Bluetooth does degrade sound quality compared to Wi-Fi-based systems like AirPlay and Sonos, but it’s unlikely you’ll hear a significant difference. Be warned, though: if you’re a serious audiophile, this kind of speaker is unlikely to please you, because none can match the sound quality of even a halfway-decent conventional stereo system.

How we decided on the Marshall Stanmore

First off, in choosing models to test, we passed on anything with an internal rechargeable battery (which we would consider portable, regardless of the size.) We concentrated on speakers around $400, which past experience has told us is the least you can reasonably expect to spend for a wireless speaker that produces decent bass and fills a room with sound. If you spend more than $400, you’ll likely get AirPlay capability and even better sound.

A good home Bluetooth speaker should have bass, midrange, and treble in natural and roughly equal proportions. The sound should be full and satisfying, and the midrange should sound smooth, without making voices sound unnaturally edgy or constricted, and the treble should let you clearly hear high-frequency sounds like the breath of a flautist. We also looked for physical controls like volume adjustment.

We used outside reviews to narrow down our final list, which included the Wren V5BT, JBL Authentics L8, Fluance Fi30, and the Marshall. I then set up a blind test pitting these speakers against each other, including myself, Wirecutter headphone editor Lauren Dragan, and frequent Wirecutter listening panelist and musician John Higgins.

Our Pick

The Marshall Stanmore is a solid speaker with no caveats (seriously). It sounds good with all kinds of music — rock, hip-hop, pop, jazz, classical, whatever — and it has plenty of bass and plays louder than any other all-in-one wireless speaker I’ve tested: 105 decibels at 1 meter. That’s 3 to 5 dB louder than most of the best wireless speakers. In other words, the Stanmore is loud enough to drown out conversation and get people dancing.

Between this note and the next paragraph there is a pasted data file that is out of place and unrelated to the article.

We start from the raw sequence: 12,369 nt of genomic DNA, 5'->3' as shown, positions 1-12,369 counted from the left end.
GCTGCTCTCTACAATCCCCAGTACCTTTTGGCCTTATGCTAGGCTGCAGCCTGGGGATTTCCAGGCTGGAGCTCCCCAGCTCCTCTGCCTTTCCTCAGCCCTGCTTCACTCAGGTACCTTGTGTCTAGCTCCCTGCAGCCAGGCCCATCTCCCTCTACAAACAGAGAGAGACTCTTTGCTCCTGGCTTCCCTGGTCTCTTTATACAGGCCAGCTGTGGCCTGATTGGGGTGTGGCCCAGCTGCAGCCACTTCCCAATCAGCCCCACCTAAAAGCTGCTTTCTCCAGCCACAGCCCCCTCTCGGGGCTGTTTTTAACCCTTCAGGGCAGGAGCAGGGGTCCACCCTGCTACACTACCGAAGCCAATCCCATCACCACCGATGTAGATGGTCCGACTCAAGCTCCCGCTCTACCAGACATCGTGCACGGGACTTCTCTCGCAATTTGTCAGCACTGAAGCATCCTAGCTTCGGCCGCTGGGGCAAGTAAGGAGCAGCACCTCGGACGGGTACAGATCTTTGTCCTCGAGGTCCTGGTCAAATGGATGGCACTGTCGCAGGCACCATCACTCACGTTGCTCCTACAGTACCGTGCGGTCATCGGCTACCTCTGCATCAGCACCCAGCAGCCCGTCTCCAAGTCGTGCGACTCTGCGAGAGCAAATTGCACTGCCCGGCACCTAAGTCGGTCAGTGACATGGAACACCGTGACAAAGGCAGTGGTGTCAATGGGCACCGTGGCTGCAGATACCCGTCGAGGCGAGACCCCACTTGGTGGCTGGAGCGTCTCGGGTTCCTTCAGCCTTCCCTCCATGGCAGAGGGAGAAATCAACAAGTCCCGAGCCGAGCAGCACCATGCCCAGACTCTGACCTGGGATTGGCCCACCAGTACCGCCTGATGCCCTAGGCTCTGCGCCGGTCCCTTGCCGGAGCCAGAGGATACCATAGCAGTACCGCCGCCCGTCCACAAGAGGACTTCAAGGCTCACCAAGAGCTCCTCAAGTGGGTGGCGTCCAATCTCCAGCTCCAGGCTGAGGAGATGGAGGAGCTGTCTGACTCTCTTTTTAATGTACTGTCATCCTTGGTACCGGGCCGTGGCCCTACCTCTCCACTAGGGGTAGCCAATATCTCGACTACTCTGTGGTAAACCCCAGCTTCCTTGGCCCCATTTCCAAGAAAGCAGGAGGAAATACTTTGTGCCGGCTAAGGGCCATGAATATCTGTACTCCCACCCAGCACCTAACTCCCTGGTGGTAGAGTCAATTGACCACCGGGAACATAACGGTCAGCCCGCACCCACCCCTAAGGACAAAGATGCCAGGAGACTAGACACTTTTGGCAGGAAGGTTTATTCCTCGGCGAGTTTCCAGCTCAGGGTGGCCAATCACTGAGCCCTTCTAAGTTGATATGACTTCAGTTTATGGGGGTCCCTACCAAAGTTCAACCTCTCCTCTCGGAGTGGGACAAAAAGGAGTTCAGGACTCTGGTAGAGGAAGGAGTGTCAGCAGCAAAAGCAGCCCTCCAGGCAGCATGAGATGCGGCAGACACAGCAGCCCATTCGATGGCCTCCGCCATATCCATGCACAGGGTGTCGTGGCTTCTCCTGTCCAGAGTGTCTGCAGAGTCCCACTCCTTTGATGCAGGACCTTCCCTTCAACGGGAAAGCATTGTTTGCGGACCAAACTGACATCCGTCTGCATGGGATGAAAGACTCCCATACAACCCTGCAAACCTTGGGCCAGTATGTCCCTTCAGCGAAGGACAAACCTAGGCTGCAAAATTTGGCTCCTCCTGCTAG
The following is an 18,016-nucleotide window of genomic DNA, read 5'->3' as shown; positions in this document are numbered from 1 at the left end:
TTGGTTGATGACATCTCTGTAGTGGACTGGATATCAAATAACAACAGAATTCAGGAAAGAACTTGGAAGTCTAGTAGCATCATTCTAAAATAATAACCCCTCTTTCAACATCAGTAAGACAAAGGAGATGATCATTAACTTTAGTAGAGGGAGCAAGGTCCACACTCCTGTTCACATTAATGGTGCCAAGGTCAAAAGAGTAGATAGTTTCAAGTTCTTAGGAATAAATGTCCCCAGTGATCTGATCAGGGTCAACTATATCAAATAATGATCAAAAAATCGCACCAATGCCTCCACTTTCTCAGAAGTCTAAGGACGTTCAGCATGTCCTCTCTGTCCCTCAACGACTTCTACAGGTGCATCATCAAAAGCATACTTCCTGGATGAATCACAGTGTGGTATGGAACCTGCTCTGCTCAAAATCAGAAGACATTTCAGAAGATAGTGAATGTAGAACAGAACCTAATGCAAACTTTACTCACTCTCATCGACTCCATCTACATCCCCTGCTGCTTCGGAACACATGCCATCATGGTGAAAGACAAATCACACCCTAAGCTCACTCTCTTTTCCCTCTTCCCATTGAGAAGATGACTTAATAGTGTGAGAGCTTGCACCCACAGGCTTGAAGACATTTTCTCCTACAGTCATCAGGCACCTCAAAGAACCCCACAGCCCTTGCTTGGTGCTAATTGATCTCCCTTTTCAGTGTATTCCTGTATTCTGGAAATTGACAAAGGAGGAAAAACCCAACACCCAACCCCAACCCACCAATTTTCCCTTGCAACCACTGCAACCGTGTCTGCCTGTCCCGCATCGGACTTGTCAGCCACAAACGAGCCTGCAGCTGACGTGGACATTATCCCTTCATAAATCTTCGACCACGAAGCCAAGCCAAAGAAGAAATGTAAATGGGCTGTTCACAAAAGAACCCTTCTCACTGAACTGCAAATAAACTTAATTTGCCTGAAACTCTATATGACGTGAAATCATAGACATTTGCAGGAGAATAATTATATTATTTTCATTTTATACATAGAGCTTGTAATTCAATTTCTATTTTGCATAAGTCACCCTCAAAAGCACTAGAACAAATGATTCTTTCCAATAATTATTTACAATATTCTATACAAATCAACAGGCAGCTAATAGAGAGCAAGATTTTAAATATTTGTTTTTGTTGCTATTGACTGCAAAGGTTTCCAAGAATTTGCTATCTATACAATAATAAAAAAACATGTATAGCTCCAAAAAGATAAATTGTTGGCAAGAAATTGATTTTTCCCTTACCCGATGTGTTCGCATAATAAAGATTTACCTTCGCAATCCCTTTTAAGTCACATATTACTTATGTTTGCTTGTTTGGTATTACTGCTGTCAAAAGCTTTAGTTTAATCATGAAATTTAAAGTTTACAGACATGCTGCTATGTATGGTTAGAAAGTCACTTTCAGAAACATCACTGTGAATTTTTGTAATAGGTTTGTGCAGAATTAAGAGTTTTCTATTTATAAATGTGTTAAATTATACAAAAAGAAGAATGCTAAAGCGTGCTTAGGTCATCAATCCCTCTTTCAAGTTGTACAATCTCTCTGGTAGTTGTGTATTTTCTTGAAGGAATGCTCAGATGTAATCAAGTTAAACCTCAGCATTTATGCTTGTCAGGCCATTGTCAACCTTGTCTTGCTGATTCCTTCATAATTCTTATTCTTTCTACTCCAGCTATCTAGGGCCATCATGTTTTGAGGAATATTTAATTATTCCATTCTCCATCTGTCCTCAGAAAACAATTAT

It has top-mounted bass and treble controls, and more inputs than its competitors: a 3.5 mm and stereo RCA analog and a Toslink optical digital input. You can connect it to an Apple TV and an actual TV and still have one input plus Bluetooth to work with.

Small flaws (but not dealbreakers)

Although there are two 0.75-inch tweeters, most of the Stanmore’s sound comes from a single 5.25-inch woofer, and there doesn’t seem to be any sort of simulated surround or crosstalk cancellation that would make the sound more spacious.

An almost as great Bluetooth speaker (that looks sleeker)

Some people may not like the retro guitar-amp styling of the Marshall Stanmore. If that’s you, the Wren V5BT is a great alternative for $100 less. It combines good overall sound quality (although not as good as the Marshall) and an elegant Danish modern-influenced design.

If you can spend more (and want AirPlay)

If you want better sound quality and/or multiroom audio capability, we recommend the $600 JBL Authentics L8, which is one of our picks for Best AirPlay Speaker. The L8 sounds great for an all-in-one wireless speaker without the distortion problems that plague most of its peers. It also has clearer mids and highs than the Marshall and a somewhat more enveloping sound. The L8 also offers AirPlay and DLNA wireless, so it can be used in multi-room systems. But keep in mind, that this is a lot to pay for a bluetooth home speaker.

The best Bluetooth speaker for $150

The Fluance Fi30 is a step down in sound quality from the Marshall, but it’s still pretty good for just $150. It has a very basic set of features — a power button, a Bluetooth mating button, and a 3.5 mm analog audio input — but it looks at least as nice as anything we tested.

In closing